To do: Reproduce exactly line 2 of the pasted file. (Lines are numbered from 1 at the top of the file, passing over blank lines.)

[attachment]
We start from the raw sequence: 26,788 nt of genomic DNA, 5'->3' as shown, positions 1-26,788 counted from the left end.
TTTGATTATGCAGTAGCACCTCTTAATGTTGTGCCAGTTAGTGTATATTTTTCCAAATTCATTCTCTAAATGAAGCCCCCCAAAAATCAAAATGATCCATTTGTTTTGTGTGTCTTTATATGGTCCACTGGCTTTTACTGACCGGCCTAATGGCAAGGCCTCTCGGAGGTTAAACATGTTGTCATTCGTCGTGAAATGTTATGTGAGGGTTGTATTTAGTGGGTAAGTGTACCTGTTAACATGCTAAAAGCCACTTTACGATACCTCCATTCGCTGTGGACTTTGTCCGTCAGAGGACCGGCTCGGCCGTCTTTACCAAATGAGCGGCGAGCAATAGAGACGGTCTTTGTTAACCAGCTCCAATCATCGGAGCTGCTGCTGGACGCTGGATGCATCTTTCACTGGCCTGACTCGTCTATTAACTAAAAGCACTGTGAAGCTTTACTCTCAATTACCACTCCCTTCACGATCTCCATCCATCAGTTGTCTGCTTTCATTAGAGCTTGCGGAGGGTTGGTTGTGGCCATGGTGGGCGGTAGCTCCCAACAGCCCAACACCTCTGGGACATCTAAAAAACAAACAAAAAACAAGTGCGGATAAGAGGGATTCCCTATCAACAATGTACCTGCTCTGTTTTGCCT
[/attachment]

TTTGATTATGCAGTAGCACCTCTTAATGTTGTGCCAGTTAGTGTATATTTTTCCAAATTCATTCTCTAAATGAAGCCCCCCAAAAATCAAAATGATCCATTTGTTTTGTGTGTCTTTATATGGTCCACTGGCTTTTACTGACCGGCCTAATGGCAAGGCCTCTCGGAGGTTAAACATGTTGTCATTCGTCGTGAAATGTTATGTGAGGGTTGTATTTAGTGGGTAAGTGTACCTGTTAACATGCTAAAAGCCACTTTACGATACCTCCATTCGCTGTGGACTTTGTCCGTCAGAGGACCGGCTCGGCCGTCTTTACCAAATGAGCGGCGAGCAATAGAGACGGTCTTTGTTAACCAGCTCCAATCATCGGAGCTGCTGCTGGACGCTGGATGCATCTTTCACTGGCCTGACTCGTCTATTAACTAAAAGCACTGTGAAGCTTTACTCTCAATTACCACTCCCTTCACGATCTCCATCCATCAGTTGTCTGCTTTCATTAGAGCTTGCGGAGGGTTGGTTGTGGCCATGGTGGGCGGTAGCTCCCAACAGCCCAACACCTCTGGGACATCTAAAAAACAAACAAAAAACAAGTGCGGATAAGAGGGATTCCCTATCAACAATGTACCTGCTCTGTTTTGCCT